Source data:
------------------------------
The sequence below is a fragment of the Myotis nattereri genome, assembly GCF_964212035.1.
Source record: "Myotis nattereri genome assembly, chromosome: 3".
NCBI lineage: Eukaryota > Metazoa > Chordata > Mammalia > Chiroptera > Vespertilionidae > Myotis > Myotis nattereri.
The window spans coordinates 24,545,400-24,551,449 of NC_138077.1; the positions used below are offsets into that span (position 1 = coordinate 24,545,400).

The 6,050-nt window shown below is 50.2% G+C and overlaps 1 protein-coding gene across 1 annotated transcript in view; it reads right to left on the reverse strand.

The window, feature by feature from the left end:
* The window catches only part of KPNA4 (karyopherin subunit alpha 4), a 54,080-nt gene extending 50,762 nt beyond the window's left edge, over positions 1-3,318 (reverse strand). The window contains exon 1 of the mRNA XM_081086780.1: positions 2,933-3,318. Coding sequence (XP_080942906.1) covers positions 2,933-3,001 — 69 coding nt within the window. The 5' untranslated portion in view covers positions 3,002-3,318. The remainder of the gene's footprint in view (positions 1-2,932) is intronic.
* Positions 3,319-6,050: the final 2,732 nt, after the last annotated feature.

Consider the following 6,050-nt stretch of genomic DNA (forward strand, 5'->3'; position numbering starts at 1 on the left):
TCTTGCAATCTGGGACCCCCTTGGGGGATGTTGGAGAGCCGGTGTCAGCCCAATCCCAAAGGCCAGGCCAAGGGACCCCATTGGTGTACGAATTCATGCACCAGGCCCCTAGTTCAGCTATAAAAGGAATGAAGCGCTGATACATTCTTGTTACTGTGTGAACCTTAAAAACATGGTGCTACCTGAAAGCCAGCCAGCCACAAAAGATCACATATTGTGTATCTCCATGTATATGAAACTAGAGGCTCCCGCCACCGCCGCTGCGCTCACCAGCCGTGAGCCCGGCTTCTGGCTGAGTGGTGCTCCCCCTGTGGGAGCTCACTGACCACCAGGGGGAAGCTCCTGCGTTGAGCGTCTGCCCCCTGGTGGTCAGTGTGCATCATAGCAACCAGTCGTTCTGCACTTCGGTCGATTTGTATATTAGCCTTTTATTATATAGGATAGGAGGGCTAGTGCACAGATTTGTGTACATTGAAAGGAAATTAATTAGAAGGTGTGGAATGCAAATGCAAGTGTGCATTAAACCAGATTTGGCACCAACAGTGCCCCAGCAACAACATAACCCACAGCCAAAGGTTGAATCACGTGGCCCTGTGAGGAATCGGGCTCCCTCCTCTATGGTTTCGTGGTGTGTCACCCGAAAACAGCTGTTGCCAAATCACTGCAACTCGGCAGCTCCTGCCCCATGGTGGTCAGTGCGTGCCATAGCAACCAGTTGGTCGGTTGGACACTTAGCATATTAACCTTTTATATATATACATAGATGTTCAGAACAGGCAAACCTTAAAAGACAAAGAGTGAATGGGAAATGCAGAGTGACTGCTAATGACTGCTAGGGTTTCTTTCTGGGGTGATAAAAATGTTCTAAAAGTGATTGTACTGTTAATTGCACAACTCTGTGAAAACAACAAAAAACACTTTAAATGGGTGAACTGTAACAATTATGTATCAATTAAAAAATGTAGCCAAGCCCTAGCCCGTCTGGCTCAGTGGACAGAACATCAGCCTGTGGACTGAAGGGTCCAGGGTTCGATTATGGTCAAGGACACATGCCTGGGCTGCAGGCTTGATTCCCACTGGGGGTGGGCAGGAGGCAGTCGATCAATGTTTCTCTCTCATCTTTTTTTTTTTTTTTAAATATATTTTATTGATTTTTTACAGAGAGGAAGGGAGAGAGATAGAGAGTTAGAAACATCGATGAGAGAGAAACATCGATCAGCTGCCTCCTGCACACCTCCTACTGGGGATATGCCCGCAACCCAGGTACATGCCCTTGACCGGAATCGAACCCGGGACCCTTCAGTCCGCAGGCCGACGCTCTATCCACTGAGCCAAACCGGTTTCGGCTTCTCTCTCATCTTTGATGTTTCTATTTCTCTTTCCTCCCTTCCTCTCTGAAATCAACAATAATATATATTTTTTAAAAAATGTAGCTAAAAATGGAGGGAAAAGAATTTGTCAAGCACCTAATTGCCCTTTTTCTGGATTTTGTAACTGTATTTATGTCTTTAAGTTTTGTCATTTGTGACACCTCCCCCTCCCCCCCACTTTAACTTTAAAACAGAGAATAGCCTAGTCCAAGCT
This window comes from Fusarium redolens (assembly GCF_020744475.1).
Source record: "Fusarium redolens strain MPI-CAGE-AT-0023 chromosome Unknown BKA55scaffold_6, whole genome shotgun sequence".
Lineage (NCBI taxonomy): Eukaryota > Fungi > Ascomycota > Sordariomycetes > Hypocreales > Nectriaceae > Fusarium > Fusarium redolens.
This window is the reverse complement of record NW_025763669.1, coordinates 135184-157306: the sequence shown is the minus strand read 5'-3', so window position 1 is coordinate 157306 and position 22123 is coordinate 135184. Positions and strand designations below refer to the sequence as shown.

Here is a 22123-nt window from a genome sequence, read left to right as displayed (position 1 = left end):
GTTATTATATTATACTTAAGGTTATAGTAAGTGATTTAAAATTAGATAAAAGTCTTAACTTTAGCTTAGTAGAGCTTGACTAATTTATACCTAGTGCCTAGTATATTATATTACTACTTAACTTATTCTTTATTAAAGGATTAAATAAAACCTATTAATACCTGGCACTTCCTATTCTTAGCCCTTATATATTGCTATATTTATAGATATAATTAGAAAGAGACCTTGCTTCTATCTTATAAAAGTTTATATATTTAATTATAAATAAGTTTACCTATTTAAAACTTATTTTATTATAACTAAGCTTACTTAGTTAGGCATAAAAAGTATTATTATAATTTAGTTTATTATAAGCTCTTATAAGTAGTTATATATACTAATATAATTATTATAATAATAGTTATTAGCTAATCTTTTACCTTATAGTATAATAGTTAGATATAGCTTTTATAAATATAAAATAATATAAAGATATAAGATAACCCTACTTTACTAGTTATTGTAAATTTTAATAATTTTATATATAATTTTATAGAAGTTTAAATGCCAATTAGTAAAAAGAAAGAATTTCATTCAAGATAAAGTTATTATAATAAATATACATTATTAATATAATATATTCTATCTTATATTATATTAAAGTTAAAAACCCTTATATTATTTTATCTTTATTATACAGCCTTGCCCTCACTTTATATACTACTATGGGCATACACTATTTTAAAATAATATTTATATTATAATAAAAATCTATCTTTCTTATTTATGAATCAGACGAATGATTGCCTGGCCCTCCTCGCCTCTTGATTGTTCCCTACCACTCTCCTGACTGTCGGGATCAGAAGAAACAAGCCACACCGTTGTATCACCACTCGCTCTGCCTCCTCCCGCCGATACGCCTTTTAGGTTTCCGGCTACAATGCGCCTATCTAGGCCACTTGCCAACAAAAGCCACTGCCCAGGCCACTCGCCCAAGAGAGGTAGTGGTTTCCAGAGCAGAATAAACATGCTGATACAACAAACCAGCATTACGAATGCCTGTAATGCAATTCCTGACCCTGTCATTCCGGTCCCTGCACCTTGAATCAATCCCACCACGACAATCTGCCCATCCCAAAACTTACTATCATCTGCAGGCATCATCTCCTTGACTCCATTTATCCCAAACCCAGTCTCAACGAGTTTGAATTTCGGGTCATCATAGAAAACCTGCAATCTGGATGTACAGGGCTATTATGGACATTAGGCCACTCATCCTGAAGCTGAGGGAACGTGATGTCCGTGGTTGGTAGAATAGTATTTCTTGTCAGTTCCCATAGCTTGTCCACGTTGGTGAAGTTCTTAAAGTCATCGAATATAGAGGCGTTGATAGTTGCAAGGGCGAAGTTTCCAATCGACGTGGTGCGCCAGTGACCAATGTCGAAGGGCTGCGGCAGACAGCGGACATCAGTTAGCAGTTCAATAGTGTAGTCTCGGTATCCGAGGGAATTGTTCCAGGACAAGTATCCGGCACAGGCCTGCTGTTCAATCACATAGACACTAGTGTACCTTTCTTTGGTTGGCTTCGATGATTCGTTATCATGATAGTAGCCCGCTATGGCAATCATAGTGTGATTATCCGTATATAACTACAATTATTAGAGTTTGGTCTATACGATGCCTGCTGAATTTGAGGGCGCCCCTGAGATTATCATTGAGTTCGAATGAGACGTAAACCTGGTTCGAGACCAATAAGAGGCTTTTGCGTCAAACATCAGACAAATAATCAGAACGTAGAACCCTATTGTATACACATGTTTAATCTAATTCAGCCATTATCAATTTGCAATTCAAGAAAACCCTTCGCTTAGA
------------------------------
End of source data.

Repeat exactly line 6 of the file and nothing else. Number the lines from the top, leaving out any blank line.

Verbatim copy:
The window, feature by feature from the left end: